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Tom Breen: The Messiah Formerly Known as Jesus

I first heard of Tom Breen, author of The Messiah Formerly Known as Jesus: Dispatches from the Intersection of Christianity and Pop Culture [link], when he covered the Ergun Caner situation for the Associated Press. I did a tiny bit of searching and discovered that he’d written this book in his guise as The Internet Theologian, not as AP Reporter Tom Breen, so I should have suspected that it would be a satire, not a serious piece of cultural analysis (or whatever) like Terry Mattingly’s Pop Goes Religion.

It isn’t easy to mix Christianity and satire. It’s difficult to mix Christianity and humor, period. Once you get away from super-safe stuff (Isaac Air Freight, I see that hand) there’s not a lot of safe material within Christianity, and there doesn’t seem to be a lot of safe material looking out at the secular world, much less from the outside looking in. I really have no idea why this is, fundamentally, unless it’s because humor requires a certain incongruity, and Christianity has historically tended toward considering studied earnestness as a virtue. Regardless, it’s a rare satire that looks at anything Christian without seeming harsh, scornful, or cruel.

That being said, Breen manages a sort of studied goofiness that lets him handle the following topics while still being funny:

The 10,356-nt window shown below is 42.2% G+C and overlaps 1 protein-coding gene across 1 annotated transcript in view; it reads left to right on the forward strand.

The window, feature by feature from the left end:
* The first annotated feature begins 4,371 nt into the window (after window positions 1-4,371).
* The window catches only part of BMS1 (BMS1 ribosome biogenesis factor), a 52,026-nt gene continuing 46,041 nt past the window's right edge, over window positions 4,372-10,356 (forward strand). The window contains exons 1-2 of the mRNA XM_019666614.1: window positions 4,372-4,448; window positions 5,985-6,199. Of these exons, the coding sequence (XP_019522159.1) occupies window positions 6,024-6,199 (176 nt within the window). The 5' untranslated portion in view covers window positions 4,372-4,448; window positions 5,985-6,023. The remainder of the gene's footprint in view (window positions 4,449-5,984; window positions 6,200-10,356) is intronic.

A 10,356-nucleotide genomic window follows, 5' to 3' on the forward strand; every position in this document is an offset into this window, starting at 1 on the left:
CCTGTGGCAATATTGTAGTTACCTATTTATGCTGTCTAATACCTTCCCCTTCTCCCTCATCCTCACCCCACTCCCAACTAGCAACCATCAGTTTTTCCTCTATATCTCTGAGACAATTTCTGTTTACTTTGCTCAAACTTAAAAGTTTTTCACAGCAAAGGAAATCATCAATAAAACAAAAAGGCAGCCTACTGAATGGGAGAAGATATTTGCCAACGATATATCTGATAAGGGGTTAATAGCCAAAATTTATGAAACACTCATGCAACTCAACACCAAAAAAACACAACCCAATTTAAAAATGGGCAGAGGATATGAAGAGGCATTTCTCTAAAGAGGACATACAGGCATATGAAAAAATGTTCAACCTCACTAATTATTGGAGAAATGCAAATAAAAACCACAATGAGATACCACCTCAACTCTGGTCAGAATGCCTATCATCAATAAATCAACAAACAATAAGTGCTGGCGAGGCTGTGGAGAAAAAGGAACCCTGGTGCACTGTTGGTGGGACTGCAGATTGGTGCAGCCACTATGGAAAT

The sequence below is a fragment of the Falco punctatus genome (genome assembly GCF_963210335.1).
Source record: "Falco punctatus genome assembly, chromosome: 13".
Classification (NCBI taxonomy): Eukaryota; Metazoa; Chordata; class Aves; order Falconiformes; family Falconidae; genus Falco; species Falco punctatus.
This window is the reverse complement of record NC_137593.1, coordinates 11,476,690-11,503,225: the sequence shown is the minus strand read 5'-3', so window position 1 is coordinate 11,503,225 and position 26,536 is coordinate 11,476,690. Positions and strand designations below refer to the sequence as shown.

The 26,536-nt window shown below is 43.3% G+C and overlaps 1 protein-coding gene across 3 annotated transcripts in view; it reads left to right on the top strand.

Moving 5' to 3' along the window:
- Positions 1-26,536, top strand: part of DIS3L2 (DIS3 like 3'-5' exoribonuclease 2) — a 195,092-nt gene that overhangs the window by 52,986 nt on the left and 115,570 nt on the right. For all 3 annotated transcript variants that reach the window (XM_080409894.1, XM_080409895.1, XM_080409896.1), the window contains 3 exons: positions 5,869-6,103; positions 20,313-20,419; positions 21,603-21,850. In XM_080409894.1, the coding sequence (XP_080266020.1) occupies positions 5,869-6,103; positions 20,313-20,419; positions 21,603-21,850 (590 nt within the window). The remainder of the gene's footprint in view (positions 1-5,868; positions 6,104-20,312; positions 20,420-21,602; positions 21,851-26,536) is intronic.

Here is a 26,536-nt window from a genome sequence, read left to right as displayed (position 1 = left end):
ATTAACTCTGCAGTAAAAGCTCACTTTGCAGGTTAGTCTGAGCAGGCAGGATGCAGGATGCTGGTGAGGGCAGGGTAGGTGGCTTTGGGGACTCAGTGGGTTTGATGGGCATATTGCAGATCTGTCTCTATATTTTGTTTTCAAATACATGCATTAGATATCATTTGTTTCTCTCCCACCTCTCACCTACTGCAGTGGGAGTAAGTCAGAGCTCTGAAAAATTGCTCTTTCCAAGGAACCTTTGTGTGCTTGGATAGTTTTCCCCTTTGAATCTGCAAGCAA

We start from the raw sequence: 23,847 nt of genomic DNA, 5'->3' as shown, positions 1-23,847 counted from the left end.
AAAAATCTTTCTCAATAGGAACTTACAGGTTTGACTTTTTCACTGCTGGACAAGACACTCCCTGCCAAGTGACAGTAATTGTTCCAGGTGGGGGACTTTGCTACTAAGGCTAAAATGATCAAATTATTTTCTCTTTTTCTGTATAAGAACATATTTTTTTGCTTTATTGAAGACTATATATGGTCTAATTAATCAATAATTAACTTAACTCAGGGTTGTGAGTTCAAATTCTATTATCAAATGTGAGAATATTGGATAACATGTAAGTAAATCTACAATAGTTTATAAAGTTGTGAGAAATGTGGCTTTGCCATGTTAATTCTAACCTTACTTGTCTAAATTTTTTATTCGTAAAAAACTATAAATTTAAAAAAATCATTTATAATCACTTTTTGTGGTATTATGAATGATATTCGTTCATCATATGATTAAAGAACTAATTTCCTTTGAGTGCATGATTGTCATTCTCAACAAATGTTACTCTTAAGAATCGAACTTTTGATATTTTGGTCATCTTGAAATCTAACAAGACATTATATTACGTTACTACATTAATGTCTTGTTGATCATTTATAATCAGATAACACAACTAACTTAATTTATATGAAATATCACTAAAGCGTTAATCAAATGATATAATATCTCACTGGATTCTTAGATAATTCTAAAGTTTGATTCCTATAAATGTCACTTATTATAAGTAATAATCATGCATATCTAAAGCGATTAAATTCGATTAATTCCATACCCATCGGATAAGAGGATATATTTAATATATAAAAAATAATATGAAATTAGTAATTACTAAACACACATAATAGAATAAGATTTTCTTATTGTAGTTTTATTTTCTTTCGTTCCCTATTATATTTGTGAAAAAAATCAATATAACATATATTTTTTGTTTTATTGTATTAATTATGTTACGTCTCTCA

• History of Christianity
  • Niche marketing of Bibles
  • The War on Christmas
  • (Bad) Christian pop music; this includes a puzzled and barely-disguised visit to the Cornerstone Festival
  • American Christology, both general and from a particular Sixties grown-up-hippie point of view
  • Christian professional athletes and coaches
  • Eschatology and the Left Behind phenomenon
  • Projected future trends in Christian pop culture

Here’s a pull quote that’s as good as any other:

Of course, this vast exchange of ideas between Christianity and pop culture is not without critics. Aside from the egghead brigade, you have a number of Christians who wonder whether it’s appropriate to produce a version of the Word of God billed as “The Get Funky Bible 4 Xtreme Teens.”

That’s pretty much the flavor of the whole book: Breen’s comic sense starts and ends there. If you don’t mind that, and can imagine yourself enjoying 217 pages of it, this is the book for you. I didn’t mind, and this turned out to be about the right length for a cross-country plane flight.

This is pretty light fare, and a bit consciously cute, but not too much so, and I got the sense that Breen actually loves his topic, even while he’s a bit disturbed by some elements of Christan pop culture (any editing of Scripture for consumer taste, custom Christology, etc.), and he managed to distill into words things I only had vague unease about. It is helpful, almost necessary, to know the orthodox Christianity he refers to when he makes jokes (“the Rasmussens .. are going to fry eternally in a boiling lake of fire because they omit the words ‘and the Son’ when reciting the Nicene Creed at church on Sunday”); otherwise anything you remember may set your personal mastery of theology back years.

Finally, I picked this book up in part to try to figure out what Breen’s own theological disposition was, and I came away without a clue. The book was published by Baylor University Press, and while he does mention the Reformation there are no clues he really wishes he was living there. So I’d guess he’s Baptist, some kind of Baptist refugee, or maybe a once-and-future cafeteria-style Baptist. And probably not Reformed Baptist.

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